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Selling furniture should be like selling happiness, Bobby Berk says

Sophie Donelson, Bobby Berk

People recharge their phones every night to prepare for the next day. Their homes should serve the same purpose for them, Bobby Berk told an audience at the High Point Market. 

What if there’s no power there? 

“If you’re depressed and you wake up in a disaster of a room every day, you feel defeated already,” the designer and star of Netflix’s “Queer Eye” said. 

A.R.T. Furniture launched Berk’s new collection in the just-opened Markor Arts Center with rooftop “Skybar and Terrace” parties, book-signings and other events. But the Reality TV personality was down-to-earth in a conversation with moderator Sophie Donelson for High Point Market’s Keynote Series program. His advice should encourage furniture retailers to believe they can do a lot more than sell durable goods. 

“When it comes to home, we’re not designers, we’re therapists,” Berk said. 

Berk allowed that “here in High Point, you want people to buy furniture,” but he insisted the business isn’t just about money. “We have the tools to effect change in people’s lives,” he said. “It’s about making your home a place that sparks joy.” 

Berk didn’t have a happy childhood growing up in a conservative family in Missouri. He left home at 15, worked odd jobs, experienced homelessness and later found success in the retail trade.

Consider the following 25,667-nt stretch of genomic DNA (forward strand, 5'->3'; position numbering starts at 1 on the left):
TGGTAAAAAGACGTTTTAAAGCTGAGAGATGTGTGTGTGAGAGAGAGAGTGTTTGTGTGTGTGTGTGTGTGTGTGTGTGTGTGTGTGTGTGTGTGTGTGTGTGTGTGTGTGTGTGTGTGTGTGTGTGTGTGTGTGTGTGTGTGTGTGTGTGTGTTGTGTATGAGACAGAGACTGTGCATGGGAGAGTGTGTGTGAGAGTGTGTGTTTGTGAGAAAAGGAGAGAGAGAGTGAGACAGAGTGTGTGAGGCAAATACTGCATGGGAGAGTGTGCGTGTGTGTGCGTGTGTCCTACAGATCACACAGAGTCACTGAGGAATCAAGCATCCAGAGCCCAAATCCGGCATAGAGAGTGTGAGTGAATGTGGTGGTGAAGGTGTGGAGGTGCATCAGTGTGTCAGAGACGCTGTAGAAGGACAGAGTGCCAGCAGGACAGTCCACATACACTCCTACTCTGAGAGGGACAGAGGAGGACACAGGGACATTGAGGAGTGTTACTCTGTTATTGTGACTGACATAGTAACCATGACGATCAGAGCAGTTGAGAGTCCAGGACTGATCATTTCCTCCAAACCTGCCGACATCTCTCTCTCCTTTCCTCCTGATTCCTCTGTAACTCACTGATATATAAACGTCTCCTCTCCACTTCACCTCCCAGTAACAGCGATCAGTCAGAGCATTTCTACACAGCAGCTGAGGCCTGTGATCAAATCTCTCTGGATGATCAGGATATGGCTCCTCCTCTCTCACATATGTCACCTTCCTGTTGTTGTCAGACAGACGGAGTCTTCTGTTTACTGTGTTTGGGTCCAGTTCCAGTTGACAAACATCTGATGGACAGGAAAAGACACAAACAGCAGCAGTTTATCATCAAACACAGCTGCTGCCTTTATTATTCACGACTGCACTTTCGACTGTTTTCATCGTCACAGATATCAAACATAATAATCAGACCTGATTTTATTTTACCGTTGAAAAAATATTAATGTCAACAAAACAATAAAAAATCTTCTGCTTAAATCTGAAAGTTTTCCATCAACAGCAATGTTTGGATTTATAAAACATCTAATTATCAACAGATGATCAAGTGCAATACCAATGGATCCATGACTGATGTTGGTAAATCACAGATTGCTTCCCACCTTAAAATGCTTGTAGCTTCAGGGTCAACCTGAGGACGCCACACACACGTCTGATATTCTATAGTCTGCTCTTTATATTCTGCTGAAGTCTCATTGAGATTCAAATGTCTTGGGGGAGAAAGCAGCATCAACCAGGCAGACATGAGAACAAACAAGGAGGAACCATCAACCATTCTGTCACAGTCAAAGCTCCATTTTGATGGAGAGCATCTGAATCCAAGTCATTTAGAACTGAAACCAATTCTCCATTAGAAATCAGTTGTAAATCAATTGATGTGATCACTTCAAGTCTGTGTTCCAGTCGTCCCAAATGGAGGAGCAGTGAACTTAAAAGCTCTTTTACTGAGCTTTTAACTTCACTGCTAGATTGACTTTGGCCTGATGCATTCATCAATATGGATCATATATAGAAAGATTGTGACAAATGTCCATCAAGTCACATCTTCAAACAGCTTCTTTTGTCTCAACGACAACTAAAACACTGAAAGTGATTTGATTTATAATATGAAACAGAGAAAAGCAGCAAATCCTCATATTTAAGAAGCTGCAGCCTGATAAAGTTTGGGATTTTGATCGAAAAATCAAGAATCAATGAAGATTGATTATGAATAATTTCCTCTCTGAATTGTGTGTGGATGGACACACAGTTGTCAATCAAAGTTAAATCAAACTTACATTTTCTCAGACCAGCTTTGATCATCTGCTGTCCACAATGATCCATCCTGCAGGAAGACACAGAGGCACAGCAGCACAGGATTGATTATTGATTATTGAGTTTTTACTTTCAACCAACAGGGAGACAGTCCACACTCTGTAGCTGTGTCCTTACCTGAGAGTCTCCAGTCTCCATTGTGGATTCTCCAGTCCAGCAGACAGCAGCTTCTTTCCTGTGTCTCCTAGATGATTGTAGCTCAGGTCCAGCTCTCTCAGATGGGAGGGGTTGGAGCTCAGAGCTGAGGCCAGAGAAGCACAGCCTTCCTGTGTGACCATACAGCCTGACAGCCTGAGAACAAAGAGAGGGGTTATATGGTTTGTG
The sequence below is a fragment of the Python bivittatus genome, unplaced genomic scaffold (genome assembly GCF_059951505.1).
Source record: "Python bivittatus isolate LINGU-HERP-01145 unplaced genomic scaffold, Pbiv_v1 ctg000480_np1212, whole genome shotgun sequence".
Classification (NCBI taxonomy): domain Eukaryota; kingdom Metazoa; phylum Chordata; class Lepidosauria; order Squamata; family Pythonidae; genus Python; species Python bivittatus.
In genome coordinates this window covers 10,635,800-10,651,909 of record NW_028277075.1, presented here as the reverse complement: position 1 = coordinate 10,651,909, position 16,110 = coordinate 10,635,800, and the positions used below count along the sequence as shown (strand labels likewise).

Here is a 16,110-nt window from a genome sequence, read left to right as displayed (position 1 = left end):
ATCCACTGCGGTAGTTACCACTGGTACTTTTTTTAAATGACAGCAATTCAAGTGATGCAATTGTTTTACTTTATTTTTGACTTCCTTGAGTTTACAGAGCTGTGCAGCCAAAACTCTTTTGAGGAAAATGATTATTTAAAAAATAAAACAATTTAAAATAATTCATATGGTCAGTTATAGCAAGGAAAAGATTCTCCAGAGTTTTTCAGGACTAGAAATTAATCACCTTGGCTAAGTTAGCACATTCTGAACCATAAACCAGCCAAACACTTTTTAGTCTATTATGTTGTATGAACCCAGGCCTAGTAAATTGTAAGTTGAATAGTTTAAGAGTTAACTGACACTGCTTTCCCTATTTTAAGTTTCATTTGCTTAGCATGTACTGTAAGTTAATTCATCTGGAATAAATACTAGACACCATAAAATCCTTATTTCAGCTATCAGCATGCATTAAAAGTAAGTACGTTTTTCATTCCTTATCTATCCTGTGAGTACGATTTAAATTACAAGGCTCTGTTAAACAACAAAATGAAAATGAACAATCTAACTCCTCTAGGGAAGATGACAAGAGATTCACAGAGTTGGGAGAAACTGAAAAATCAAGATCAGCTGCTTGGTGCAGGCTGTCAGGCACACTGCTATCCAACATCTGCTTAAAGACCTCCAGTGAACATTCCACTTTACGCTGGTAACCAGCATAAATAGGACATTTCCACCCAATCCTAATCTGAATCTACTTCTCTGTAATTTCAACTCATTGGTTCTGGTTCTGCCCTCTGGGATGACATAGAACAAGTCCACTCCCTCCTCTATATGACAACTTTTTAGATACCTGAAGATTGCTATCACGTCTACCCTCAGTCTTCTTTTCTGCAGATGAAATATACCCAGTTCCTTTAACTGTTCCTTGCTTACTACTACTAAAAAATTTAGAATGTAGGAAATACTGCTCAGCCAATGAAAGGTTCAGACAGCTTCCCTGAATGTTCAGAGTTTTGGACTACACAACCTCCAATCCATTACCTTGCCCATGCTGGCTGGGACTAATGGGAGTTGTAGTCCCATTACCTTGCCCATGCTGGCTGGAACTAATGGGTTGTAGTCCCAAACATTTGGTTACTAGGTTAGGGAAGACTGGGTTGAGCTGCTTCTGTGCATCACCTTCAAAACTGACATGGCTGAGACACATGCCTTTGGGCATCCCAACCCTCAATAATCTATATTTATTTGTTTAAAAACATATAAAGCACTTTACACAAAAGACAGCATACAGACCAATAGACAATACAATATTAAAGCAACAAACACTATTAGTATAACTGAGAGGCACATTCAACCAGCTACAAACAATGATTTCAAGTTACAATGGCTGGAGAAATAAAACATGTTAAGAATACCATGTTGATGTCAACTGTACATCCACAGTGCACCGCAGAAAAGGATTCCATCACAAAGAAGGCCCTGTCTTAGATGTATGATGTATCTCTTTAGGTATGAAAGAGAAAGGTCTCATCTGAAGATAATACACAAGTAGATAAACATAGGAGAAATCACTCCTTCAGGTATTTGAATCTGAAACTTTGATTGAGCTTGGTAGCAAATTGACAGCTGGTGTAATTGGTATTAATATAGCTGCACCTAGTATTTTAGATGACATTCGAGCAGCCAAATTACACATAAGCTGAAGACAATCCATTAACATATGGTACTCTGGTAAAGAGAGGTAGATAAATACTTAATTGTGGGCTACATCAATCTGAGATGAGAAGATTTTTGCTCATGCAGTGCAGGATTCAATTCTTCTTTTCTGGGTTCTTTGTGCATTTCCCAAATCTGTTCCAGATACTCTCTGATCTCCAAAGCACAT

“If your home is in chaos, your life is in chaos because everything starts at home,” he said. “Don’t get a therapist, just fix your home.” 

That doesn’t have to mean with trendy, designer furnishings. People should find furniture that makes them happy – and healthy. 

“Everything else in the world is stressful. … You should get home and not be stressed,” Berk said. 

Donelson, former editor in chief of House Beautiful, noted that home furnishings fall low on the list of consumer priorities and faulted the industry for failing to make emotional connections between their products and happy home lives. Berk agreed. 

“At the end of the day, we want to sell stuff,” he said. “But we also want to make people happy.” 

Berk designed furniture to be simple and accessible, he said. The A.R.T. showroom presentation emphasized the homey, comfortable look with touches like a nightstand adorned with a pair of glasses set on an open book, as if a parent just stepped out to check on a child in the next bedroom. 

Berk said he didn’t have the upper class in mind but people who want affordable furniture that makes them feel good about their homes – or for the person who says, “I worked my ass off for this home and I want it to spark joy!”